Boeing resumes 737 Max production with view to ramp up assemblies

Boeing resumes production at a low level as customers look to defer aircraft deliveries amid pandemic
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Boeing revealed its 737 Max 10 in November despite the ongoing grounding of the Max aircraft following two fatal crashes.
The Boeing Company
Boeing revealed its 737 Max 10 in November despite the ongoing grounding of the Max aircraft following two fatal crashes.

Boeing has resumed production of the 737 Max at its Renton factory in the US despite the programme taking a number of hits in recent weeks.

Max production was frozen in January amid uncertainty as to when the grounded aircraft could return to service.

Boeing is building the planes “at a low level” while it implements workplace safety measures in response to the global coronavirus pandemic, but plans to gradually ramp up production this year.

The 737 Max was grounded worldwide in March 2019 following two fatal crashes involving the jet which killed 346 people in total.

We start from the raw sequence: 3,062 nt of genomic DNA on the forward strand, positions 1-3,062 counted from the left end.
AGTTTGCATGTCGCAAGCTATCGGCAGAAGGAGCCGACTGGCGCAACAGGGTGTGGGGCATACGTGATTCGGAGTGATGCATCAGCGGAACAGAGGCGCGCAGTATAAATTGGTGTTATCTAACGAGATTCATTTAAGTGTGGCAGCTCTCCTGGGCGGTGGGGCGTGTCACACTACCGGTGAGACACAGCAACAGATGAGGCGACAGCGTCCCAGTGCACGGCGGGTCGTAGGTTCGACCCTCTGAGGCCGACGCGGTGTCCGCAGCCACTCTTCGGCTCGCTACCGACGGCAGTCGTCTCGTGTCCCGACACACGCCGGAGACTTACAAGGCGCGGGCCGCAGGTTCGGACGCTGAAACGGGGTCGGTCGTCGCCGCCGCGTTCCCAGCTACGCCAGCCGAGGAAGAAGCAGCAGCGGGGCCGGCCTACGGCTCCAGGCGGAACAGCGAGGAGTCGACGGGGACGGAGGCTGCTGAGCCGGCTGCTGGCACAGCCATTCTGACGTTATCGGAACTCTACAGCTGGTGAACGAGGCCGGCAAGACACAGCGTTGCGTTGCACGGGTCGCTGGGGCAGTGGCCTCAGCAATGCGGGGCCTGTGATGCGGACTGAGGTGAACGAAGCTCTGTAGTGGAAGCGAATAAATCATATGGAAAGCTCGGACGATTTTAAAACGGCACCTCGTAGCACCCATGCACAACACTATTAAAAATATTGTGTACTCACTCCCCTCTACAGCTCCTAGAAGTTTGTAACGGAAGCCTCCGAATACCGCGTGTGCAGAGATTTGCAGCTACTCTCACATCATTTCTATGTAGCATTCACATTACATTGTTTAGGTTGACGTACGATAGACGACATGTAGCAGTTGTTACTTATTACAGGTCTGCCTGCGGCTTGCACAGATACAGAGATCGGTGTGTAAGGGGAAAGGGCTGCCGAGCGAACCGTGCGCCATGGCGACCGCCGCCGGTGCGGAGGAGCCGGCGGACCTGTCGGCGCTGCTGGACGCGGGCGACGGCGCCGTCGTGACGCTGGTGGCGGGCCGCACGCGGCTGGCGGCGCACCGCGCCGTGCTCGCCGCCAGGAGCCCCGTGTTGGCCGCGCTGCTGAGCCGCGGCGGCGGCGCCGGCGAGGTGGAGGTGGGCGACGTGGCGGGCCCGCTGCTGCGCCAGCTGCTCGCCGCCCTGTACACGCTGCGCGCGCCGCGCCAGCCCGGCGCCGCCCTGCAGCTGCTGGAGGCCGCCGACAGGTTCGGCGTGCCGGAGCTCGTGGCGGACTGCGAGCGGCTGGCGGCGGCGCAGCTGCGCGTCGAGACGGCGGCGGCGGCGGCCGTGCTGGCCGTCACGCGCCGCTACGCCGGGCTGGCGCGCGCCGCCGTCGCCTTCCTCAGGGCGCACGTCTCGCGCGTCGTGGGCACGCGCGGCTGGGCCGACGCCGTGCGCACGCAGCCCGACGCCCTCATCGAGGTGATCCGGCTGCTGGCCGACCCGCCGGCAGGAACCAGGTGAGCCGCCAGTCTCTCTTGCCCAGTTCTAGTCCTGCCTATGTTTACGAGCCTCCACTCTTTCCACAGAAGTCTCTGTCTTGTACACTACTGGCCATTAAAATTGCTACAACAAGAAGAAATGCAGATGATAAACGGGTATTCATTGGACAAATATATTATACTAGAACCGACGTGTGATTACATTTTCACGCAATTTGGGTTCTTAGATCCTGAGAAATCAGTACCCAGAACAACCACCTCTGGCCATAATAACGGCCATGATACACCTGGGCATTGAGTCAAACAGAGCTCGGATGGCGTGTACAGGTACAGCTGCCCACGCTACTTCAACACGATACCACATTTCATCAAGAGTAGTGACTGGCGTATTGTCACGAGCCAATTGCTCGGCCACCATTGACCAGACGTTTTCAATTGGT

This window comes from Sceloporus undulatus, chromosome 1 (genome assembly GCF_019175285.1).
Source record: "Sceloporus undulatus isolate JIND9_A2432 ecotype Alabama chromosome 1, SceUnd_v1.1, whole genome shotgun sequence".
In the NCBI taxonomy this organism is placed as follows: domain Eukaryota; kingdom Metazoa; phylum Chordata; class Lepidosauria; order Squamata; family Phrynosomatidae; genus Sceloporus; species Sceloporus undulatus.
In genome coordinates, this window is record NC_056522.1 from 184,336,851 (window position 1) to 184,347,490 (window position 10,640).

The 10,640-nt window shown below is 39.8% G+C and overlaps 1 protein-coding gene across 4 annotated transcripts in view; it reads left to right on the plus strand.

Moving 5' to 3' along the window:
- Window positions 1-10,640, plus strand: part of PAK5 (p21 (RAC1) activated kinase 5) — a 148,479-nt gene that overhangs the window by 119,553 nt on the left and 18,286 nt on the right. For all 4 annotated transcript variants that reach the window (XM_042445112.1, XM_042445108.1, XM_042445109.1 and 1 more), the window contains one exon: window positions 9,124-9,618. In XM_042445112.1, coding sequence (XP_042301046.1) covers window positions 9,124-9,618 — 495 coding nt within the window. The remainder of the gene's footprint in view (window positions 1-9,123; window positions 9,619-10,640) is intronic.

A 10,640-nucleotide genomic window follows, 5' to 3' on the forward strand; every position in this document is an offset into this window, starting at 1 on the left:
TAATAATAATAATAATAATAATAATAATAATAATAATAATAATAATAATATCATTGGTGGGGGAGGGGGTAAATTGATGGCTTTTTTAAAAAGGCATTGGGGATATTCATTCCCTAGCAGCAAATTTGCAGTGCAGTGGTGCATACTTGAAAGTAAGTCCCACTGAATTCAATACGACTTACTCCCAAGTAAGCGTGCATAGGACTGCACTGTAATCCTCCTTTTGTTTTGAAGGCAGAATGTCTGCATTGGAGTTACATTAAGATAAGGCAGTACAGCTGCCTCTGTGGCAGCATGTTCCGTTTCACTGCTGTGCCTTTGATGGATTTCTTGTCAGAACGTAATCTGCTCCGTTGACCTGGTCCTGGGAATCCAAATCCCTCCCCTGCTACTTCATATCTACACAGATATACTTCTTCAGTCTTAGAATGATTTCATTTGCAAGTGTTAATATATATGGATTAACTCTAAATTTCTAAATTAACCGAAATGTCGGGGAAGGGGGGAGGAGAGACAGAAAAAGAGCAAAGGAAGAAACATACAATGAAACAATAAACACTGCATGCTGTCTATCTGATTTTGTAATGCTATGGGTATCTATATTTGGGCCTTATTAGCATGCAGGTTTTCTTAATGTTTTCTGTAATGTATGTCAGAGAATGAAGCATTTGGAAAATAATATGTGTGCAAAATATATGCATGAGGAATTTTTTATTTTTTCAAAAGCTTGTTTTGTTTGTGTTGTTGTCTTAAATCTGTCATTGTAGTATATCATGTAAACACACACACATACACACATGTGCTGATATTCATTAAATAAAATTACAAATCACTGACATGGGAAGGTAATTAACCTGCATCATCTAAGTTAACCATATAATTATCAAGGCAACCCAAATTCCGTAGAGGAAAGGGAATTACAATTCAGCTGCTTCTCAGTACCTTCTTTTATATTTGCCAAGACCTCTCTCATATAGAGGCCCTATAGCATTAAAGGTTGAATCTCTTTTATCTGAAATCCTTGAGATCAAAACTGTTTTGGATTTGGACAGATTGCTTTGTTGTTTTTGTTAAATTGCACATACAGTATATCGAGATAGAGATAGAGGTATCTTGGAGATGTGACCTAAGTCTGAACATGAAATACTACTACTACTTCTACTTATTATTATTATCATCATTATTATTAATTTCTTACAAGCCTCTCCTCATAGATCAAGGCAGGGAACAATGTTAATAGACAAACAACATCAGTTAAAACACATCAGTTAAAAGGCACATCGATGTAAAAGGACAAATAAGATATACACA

Earlier this year, Boeing outlined mid-2020 as a date for the return of the Max but since then international travel demand has been decimated by Covid-19.

Delivery deferrals and order cancellations have dealt further blows to the Max programme.

Boeing lost 108 orders for its 737 Max aircraft in April causing its order book to slip below 5,000 for the first time in seven years.

During the production suspension earlier this year, mechanics and engineers worked to standardise work packages in each position of the factory, Boeing said.

“The steps we’ve taken in the factory will help drive our goal of 100 per cent quality for our customers while supporting our ongoing commitment to workplace safety,” said Scott Stocker, vice president of 737 manufacturing.

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